Techniques of Making Public: The Sensorium Through Eating and Walking

Natalie Doonan

Abstract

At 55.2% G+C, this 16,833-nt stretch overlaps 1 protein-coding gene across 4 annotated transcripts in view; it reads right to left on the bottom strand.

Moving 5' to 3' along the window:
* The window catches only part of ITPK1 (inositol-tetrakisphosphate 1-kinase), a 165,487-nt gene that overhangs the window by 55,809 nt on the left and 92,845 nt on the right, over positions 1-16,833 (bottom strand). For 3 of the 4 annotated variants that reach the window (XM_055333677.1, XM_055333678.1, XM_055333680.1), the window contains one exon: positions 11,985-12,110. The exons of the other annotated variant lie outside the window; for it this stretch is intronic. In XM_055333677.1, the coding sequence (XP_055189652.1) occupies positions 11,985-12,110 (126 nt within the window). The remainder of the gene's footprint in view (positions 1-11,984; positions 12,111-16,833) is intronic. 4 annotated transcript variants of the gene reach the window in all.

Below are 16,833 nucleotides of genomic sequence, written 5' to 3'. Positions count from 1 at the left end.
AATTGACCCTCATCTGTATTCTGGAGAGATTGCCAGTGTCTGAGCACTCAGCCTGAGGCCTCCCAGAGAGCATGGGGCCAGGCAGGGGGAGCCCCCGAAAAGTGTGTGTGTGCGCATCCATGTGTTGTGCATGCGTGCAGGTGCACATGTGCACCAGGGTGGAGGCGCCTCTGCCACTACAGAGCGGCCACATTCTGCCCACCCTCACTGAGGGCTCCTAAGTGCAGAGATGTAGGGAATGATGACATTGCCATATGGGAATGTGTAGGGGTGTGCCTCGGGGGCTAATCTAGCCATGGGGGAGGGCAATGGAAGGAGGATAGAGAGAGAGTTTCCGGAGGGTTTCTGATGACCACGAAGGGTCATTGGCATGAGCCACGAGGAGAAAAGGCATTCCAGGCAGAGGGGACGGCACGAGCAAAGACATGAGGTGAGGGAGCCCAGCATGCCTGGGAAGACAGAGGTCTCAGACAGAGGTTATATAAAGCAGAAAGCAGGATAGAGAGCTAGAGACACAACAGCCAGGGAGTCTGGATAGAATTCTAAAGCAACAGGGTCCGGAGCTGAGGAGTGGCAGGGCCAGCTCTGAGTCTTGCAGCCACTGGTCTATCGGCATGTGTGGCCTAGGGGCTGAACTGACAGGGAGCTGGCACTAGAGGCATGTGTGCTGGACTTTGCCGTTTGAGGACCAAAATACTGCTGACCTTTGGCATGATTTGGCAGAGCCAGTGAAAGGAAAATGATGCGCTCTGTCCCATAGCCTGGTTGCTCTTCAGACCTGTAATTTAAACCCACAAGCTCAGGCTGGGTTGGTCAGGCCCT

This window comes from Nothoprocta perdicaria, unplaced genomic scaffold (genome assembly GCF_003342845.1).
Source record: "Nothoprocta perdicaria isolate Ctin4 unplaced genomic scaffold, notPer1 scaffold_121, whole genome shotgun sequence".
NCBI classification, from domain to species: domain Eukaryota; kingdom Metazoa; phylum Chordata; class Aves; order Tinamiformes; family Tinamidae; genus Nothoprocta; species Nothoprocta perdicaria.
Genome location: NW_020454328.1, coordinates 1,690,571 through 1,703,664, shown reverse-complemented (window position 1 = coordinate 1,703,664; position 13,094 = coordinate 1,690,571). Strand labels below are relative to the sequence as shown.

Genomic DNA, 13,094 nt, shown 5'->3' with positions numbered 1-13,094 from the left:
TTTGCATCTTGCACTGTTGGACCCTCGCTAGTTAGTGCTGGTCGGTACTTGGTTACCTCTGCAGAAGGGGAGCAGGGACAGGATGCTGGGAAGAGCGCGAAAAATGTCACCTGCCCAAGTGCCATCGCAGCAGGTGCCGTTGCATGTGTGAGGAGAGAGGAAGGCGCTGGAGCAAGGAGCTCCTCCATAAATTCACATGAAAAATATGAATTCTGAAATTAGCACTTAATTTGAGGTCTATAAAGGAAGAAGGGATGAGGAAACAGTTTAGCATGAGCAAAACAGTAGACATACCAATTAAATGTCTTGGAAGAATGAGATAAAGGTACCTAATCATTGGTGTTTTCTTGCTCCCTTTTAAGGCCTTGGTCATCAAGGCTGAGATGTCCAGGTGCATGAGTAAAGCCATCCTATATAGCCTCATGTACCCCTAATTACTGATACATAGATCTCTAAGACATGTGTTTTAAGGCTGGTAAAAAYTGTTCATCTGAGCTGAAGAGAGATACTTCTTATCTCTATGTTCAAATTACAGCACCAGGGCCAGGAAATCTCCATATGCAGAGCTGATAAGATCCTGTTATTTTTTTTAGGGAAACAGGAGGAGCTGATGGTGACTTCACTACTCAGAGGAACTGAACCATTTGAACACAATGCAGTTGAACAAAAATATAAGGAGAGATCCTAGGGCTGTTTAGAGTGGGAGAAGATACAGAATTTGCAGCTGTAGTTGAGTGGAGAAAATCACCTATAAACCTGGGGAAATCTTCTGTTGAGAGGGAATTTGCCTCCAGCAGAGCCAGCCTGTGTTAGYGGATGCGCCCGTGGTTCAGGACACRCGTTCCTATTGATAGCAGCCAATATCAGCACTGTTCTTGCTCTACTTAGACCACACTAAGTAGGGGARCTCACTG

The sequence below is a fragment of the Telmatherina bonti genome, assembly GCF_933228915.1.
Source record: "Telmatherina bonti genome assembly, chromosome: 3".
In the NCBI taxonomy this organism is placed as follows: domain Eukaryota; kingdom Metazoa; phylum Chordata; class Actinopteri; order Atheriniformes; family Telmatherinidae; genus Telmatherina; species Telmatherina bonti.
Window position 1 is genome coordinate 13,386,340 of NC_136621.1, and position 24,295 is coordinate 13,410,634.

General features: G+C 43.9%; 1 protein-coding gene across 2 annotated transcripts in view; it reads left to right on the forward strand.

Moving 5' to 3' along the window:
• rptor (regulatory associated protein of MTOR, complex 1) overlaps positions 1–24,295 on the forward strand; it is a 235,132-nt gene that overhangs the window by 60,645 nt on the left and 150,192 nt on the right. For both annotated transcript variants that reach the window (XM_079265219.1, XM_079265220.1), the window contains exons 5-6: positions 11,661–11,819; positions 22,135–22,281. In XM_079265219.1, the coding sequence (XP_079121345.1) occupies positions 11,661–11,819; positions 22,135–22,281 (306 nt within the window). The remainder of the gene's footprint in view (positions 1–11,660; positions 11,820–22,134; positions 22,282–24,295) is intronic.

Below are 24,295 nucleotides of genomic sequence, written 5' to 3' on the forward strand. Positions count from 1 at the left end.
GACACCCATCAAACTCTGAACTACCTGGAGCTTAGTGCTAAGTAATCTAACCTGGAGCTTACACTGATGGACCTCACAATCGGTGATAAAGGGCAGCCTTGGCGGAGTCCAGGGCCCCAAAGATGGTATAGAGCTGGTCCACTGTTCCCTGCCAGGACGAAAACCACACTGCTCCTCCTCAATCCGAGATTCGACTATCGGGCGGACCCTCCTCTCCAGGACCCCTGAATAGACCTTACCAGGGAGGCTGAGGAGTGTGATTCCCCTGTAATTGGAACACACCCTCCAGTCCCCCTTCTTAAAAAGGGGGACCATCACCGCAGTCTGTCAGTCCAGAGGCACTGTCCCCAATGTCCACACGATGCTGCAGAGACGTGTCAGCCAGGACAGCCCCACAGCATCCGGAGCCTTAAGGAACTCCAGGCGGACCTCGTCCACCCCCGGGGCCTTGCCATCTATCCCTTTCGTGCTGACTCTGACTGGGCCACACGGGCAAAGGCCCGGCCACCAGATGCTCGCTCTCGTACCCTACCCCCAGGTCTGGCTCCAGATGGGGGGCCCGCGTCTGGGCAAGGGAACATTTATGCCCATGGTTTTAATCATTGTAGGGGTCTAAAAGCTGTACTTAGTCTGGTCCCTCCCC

In this article, Doonan analyzes two performances presented by the SensoriuM, a collaborative participatory art platform in Montreal, Quebec. In doing so, she shows how the SensoriuM makes public through curatorial and dramaturgical practice. By making public, she refers to the active translation of materiality into representational forms, and also to the assembling of humans and non-humans in participatory performance. Doonan describes the concrete audiences bounded by the live events, as well as the more amorphous and immeasurable publics that are brought into being through the circulation of texts, including digital images, videos, and oral presentations. Drawing from science and technology studies and more-than-human geographies, she explores “epistemic publics,” or the animal, organic and machinic configurations that come into being in the process of creating (objects of) knowledge. Doonan analyzes two specific performances: Midsummer Mile End Foraging Tour and Hunter, Gatherer, Purveyor to show how these processes of making public are enacted. Both performances use food as a medium to complicate and undo binaries of public/private, self/other, domestic/wild, depressed/revitalized. The meanings and uses of particular places are brought into question through embodied and symbolic means. Doonan argues that these performances work to de-design the city by queering its dominant discourses and creating intimate spaces of exchange.

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